`Olives Reach New Heights in Valtellina - Olive Oil Times

Olives Reach New Heights in Valtellina

Jan. 19, 2015
Alfonso De Lucia

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Global warm­ing of the atmos­phere is caused by the green­house gases that cap­ture the sun’s heat, pre­vent­ing it from scat­ter­ing in the space sur­round­ing our planet. The result of that the aver­age tem­per­a­ture is ris­ing in most parts of the world.

One of the con­se­quences of the ris­ing tem­per­a­tures is that it is now pos­si­ble to cul­ti­vate olive trees, a plant that prefers a warm and dry cli­mate, in areas where it was pre­vi­ously unthink­able, such as Valtellina, an alpine area in Northern Lombardia (Italy).

SEE ALSO: Farming On the Edge of an Olive’s Comfort Zone

Over the past 10 years, accord­ing to Coldiretti (the Italian Confederation of Farmers), the cul­ti­va­tion of olive trees in Valtellina increased from 0 to 10,000 plants, on an area of 30,000 square meters of land.

Carlo Baruffi, a 71 year-old farmer, said: When I started about 10 years ago, peo­ple called me crazy, now they ask me for assis­tance.”

Baruffi owns an olive grove with 360 plants at 564 meters above sea-level just above the 46th par­al­lel. For now, Mr. Baruffi gives the oil he pro­duces to his friends. But in the future, olive oil could become a typ­i­cal prod­uct in Valtellina.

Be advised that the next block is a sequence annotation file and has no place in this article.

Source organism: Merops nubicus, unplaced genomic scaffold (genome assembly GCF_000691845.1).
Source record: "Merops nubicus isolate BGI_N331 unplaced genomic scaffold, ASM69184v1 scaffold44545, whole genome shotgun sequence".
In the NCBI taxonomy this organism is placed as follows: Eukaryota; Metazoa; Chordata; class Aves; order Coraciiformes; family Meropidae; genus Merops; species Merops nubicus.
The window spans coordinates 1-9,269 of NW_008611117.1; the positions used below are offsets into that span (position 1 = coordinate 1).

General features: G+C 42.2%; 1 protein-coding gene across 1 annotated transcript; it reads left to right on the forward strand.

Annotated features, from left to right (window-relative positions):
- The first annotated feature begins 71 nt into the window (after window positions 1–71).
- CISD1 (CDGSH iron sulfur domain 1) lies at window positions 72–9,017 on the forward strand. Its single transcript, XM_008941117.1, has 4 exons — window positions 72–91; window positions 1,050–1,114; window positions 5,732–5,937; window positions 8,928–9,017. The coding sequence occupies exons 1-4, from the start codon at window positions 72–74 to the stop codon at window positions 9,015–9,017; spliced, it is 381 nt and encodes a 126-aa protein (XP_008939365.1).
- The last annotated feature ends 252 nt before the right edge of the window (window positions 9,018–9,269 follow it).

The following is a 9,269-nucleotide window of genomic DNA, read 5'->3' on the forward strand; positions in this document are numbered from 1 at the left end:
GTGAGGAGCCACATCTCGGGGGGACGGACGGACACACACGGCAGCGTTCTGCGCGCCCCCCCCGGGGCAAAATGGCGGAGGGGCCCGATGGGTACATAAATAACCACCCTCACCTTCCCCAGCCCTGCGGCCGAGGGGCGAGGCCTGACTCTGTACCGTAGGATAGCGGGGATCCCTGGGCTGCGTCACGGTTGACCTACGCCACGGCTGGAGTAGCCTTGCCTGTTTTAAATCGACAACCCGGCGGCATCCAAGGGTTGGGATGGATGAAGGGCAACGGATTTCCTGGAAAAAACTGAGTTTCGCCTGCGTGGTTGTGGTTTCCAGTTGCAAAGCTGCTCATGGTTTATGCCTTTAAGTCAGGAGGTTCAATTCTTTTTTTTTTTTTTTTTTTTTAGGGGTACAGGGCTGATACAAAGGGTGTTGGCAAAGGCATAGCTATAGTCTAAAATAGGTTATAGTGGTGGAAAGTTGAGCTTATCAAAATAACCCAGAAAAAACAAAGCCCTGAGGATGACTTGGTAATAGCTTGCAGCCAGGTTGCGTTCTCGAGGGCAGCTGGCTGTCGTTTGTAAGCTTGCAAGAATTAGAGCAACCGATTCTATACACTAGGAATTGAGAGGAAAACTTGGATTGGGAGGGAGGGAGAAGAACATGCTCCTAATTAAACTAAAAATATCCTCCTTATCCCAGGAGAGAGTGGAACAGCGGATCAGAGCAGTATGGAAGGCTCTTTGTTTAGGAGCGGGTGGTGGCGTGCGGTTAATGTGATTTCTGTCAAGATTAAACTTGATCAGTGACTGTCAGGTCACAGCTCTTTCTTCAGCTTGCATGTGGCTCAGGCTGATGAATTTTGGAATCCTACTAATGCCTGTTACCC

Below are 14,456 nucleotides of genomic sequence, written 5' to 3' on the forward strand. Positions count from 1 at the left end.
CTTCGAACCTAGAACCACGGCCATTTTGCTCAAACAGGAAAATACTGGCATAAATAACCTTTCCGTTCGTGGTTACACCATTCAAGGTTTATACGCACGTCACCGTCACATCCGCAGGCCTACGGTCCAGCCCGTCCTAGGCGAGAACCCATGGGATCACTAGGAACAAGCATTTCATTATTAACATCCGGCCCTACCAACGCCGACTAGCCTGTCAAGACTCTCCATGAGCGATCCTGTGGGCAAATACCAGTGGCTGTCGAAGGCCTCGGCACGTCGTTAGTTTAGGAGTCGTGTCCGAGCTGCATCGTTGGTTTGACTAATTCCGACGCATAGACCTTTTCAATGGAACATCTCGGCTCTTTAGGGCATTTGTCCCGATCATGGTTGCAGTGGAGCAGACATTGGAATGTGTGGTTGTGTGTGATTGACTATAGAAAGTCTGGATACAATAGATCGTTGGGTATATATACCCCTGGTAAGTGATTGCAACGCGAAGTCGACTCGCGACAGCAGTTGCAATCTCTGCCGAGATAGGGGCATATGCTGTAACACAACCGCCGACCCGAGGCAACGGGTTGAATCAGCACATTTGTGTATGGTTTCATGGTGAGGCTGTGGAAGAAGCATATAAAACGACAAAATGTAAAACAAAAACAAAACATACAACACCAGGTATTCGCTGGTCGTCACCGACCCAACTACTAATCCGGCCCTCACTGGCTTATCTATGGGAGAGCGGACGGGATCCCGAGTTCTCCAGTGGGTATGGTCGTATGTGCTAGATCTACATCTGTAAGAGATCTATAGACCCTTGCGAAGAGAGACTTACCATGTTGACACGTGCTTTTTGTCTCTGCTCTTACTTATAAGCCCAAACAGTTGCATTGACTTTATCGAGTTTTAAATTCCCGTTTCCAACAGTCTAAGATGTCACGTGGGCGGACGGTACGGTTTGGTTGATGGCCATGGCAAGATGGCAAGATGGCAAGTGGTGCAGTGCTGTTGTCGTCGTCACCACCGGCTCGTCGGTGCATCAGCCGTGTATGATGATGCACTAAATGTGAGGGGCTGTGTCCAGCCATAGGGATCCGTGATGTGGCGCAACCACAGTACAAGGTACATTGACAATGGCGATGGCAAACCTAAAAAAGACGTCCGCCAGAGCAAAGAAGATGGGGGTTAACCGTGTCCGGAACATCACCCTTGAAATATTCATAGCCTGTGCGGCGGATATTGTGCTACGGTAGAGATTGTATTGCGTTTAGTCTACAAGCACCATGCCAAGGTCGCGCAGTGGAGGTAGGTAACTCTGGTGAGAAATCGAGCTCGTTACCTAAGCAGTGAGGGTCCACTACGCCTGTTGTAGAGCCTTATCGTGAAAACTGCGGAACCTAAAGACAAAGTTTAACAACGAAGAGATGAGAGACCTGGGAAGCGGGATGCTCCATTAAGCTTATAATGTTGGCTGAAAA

Agriculture has always been to inno­vate by try­ing to get the best out of eco­nomic and cli­mate changes,” said Ettore Prandini, the pres­i­dent of Coldiretti-Lombardia.

Valtellina is a valley in the Lombardy region of northern Italy, bordering Switzerland.

Ivano Fojanini, an expert work­ing for the Technical Foundation of Valtellina said there was work to be done to deter­mine the best cul­ti­vars for the unique alpine envi­ron­ment. We are try­ing to iden­tify which are the most suited vari­eties to our area by exper­i­ment­ing with plants from Istria and Marche regions. Global warm­ing, but also the spe­cific micro­cli­mate in our area, facil­i­tates us in cul­ti­va­tion, with a pro­duc­tion of high qual­ity reg­u­lar yields.”

According to Coldiretti, 2014 in Italy ranked as the warmest year since mea­sure­ments began in 1880, with a tem­per­a­ture of 1.45 degrees higher than aver­age.

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